The suicide rate has fallen to its lowest level this century, though an unknown number of cases go unreported, according to a new report.
Provisional figures show there were 352 suicides last year - 282 male and 70 female - or 7.2 per 100,000 of population, according to the 2018 annual report of the National Office for Suicide Prevention.
This compares to 392 - 312 male and 80 female - or 8.2 of 100,000 population in 2017 dying by suicide. Back in 2001, 519 suicides were recorded.
Counties Monaghan and Cavan had the highest rates over the past two years, the latest data shows. The lowest suicide rates were in Dublin, with Dún Laoghaire Rathdown and Fingal recording the fewest deaths by suicide relative to population.
Drawing on statistics from the Central Statistics Office, it sets out a complex table of figures since 2008 with the proviso that suicide statistics go through a series of stages over about three years - from 'provisional' when deaths are registered, to 'official' once deaths have been determined to be suicides at coronial inquests and finally to include all late registrations for a particular year.
Men continue to account for 80 per cent of all suicides - in line with global trends - and the 45 to 54 year-old age group are at highest risk.
A total of 437 people died by suicide in 2016- 350 male and 87 female - or 9.2 per 100,000. This was an increase on the 2015 figures of 425, including 335 male and 90 female, and 9.1 per 100,000.
“Indications are that additional deaths registered as ‘undetermined’ may include hidden cases of suicide,” says the report. “However it is not clear which proportion of undetermined deaths involve probable suicide cases.”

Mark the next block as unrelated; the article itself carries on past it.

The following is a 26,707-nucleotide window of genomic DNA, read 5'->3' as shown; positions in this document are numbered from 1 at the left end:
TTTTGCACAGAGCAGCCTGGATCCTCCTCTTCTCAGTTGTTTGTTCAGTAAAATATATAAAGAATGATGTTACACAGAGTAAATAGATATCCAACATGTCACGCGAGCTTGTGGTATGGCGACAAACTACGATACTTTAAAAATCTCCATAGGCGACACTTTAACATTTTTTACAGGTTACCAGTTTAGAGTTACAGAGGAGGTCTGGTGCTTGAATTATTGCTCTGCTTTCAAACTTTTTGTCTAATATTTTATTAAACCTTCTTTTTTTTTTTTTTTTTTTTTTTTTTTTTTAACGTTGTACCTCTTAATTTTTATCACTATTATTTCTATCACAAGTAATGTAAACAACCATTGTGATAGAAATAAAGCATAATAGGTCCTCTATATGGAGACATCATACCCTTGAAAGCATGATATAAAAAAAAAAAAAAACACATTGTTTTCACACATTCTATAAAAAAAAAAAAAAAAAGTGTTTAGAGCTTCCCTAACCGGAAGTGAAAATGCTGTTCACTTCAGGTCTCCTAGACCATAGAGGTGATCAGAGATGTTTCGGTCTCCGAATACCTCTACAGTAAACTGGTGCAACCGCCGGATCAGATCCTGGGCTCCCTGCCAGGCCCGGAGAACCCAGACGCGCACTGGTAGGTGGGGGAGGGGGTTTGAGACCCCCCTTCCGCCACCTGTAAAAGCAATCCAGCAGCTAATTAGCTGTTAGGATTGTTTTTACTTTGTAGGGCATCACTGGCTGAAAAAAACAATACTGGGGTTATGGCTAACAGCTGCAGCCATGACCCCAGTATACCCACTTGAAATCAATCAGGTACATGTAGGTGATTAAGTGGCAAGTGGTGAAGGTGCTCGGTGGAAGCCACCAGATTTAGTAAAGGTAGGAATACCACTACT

County suicide rates are measured using three-year moving averages, given the complexity of comparing years.
The highest rate for the 2016 to 2018 period, at 17.1 per 100,000, was in County Monaghan followed by County Cavan with a rate of 16.7 per 100,000 of population. In Cork city the rate was 15.3 per 100,000 - all well ahead of the national rate of 8.2.
The lowest rates were all in Dublin - 2.4 per 100,000 in Dun Laoghaire Rathdown, 3.2 per 100,000 in Fingal, 3.9 per 100,000 in Dublin city and 4.2 per 100,000 in South Dublin. Outside Dublin the lowest rate was in neighbouring county Meath, with 5.8 per 100,000.
Minister of State for mental health and older people, Jim Daly, described suicide prevention as a "priority" for Government.
If you are affected by any of the issues raised, you can contact:
Samaritans, freephone: 116123 or text 087-260 9090
Pieta House, freephone: 1800-247247 or text HELP to 51444
Aware, freephone: 1800-804848,